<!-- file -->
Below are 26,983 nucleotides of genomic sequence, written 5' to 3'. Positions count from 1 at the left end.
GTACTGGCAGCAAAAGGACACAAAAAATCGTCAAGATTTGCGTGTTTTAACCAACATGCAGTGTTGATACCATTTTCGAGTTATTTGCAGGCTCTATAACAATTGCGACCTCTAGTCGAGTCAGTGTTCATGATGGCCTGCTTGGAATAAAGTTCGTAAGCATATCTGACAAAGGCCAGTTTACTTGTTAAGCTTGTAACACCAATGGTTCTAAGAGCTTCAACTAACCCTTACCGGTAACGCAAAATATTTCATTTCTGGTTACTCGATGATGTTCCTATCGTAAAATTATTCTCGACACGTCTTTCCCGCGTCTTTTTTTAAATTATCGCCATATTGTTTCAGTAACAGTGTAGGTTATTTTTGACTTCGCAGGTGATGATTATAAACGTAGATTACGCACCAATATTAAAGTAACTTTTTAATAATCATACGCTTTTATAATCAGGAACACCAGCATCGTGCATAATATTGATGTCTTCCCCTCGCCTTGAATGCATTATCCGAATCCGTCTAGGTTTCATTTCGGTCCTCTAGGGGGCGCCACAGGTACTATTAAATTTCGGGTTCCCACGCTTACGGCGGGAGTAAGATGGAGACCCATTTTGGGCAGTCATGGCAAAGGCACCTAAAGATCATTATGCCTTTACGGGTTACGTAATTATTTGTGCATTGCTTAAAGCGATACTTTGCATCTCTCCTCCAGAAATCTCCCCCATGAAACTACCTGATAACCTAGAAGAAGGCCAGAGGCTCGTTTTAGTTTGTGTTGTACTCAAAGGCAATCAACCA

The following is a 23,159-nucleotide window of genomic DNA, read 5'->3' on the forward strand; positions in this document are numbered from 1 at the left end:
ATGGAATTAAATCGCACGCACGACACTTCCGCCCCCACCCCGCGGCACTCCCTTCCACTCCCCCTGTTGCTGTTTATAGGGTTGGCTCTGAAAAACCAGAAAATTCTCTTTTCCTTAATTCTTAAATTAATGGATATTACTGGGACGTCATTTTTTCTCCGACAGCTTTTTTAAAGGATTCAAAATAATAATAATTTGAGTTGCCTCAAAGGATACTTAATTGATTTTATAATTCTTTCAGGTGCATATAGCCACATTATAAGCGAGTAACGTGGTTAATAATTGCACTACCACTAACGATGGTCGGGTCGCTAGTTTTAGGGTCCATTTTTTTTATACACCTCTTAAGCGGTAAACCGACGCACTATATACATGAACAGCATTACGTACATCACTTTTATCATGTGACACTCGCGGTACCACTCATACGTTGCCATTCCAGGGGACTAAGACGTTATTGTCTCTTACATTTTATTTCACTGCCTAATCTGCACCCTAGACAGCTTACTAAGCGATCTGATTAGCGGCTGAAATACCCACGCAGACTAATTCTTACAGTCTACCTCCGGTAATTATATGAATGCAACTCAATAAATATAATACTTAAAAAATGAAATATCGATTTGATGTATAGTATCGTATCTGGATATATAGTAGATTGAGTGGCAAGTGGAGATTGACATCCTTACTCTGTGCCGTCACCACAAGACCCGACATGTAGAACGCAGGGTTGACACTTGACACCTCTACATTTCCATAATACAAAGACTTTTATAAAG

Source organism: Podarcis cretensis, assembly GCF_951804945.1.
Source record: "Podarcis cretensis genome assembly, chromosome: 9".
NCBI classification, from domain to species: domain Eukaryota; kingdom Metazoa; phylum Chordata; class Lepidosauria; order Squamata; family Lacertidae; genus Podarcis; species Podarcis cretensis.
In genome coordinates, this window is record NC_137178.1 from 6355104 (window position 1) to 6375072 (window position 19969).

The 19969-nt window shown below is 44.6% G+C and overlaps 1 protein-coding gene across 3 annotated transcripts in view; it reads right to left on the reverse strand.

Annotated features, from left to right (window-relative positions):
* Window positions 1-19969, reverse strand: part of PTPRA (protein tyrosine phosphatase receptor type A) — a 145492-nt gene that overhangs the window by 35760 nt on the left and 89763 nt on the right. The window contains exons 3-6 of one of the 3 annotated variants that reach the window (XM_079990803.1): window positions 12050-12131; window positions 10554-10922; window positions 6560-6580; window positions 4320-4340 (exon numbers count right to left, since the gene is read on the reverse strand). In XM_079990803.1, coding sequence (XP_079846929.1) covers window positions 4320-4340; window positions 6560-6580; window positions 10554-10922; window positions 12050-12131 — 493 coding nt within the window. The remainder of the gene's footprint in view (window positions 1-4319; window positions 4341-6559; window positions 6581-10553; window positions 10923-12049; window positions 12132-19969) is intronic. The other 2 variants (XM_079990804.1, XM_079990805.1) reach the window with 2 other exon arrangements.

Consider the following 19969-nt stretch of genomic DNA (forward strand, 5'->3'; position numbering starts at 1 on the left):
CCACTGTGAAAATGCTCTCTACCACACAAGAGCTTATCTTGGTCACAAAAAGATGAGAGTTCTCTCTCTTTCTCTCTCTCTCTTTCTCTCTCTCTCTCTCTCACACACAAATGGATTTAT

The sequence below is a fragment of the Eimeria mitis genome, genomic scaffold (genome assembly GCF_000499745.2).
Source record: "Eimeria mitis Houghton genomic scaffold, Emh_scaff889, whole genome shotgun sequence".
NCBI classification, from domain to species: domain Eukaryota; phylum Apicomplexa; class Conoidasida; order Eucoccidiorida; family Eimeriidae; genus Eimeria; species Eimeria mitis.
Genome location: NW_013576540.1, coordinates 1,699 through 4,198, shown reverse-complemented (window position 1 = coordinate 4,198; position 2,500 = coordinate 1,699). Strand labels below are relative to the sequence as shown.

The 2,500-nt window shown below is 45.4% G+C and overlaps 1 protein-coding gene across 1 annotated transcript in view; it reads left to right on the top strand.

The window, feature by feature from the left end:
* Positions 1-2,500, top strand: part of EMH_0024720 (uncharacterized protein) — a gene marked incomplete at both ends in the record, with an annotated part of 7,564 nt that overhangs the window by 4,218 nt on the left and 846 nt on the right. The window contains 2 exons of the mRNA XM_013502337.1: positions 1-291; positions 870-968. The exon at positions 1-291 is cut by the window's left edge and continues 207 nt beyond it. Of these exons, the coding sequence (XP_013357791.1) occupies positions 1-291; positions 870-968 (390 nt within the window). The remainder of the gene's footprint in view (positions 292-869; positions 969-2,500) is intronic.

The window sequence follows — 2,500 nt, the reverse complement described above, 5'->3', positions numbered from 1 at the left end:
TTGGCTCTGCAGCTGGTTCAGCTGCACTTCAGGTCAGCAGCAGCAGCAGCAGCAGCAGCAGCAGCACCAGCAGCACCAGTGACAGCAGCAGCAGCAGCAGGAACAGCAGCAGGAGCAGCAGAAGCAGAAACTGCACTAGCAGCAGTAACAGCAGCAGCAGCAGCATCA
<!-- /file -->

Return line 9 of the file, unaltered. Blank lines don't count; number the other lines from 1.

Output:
The 19969-nt window shown below is 44.6% G+C and overlaps 1 protein-coding gene across 3 annotated transcripts in view; it reads right to left on the reverse strand.